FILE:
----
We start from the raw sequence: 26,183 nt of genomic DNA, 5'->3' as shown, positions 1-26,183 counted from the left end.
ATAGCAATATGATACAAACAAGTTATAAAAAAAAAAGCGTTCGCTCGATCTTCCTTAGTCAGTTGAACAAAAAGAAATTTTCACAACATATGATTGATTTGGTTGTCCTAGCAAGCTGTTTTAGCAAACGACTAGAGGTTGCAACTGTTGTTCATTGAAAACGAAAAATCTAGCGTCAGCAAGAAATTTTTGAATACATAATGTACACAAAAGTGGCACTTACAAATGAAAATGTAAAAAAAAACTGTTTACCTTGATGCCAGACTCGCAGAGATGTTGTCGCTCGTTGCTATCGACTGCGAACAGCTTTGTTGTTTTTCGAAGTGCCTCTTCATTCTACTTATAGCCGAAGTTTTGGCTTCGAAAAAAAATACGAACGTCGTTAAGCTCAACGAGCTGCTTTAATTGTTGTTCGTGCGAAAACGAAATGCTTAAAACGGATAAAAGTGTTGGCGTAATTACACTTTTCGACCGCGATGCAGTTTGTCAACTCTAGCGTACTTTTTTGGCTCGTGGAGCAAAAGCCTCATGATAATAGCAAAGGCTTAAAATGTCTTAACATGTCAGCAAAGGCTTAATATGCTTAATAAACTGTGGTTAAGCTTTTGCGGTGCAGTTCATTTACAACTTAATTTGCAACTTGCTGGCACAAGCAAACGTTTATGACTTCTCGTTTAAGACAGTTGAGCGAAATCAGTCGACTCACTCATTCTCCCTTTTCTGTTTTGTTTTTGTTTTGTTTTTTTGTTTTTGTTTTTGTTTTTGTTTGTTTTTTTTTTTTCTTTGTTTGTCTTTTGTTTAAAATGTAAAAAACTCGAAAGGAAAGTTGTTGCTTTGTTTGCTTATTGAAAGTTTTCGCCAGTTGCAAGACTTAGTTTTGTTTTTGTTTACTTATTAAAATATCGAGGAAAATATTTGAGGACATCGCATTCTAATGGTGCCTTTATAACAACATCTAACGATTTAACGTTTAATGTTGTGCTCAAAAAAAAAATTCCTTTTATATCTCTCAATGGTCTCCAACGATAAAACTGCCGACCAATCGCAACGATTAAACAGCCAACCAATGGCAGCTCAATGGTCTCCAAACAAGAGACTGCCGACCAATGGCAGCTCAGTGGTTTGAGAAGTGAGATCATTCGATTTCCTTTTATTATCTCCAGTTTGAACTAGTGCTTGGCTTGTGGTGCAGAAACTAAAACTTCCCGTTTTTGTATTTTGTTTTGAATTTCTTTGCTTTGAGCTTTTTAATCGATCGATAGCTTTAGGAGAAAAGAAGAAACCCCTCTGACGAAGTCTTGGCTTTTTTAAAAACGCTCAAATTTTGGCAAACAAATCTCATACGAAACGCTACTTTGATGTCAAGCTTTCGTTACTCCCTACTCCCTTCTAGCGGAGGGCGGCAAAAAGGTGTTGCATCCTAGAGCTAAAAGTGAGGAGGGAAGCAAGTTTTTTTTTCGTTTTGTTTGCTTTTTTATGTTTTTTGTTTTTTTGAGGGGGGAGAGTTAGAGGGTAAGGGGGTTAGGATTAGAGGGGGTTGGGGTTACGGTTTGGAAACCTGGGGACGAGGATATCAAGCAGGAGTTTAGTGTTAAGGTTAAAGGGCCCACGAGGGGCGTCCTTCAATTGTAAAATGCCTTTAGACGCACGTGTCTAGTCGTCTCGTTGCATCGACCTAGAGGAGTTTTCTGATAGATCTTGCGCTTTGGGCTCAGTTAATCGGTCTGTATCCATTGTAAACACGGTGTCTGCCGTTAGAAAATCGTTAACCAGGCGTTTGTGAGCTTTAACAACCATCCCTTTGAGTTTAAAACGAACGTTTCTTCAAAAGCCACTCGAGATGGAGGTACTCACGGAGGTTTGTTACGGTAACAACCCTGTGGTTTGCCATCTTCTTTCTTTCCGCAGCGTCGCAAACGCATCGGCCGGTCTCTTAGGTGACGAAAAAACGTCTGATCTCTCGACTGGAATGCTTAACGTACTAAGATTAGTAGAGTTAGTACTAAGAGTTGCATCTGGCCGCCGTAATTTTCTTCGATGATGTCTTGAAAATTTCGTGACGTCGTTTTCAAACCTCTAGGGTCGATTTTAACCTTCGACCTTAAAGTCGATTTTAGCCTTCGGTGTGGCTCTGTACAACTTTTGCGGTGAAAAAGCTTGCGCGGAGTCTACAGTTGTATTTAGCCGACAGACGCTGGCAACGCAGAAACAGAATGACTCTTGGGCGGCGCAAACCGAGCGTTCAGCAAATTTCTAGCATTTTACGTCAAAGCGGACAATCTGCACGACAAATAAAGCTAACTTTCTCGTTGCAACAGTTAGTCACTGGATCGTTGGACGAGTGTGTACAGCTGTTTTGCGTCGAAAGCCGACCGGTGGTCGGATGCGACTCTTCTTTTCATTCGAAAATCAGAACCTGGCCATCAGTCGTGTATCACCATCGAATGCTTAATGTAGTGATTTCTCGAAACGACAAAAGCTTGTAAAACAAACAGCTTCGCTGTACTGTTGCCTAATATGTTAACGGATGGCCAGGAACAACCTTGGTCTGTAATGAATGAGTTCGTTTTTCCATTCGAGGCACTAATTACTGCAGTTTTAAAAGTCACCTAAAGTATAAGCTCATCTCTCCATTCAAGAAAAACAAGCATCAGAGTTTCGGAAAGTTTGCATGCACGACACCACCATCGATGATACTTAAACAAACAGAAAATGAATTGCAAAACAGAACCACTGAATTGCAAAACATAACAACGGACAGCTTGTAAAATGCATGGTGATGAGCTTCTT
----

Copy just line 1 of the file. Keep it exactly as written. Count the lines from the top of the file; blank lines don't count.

We start from the raw sequence: 26,183 nt of genomic DNA, 5'->3' as shown, positions 1-26,183 counted from the left end.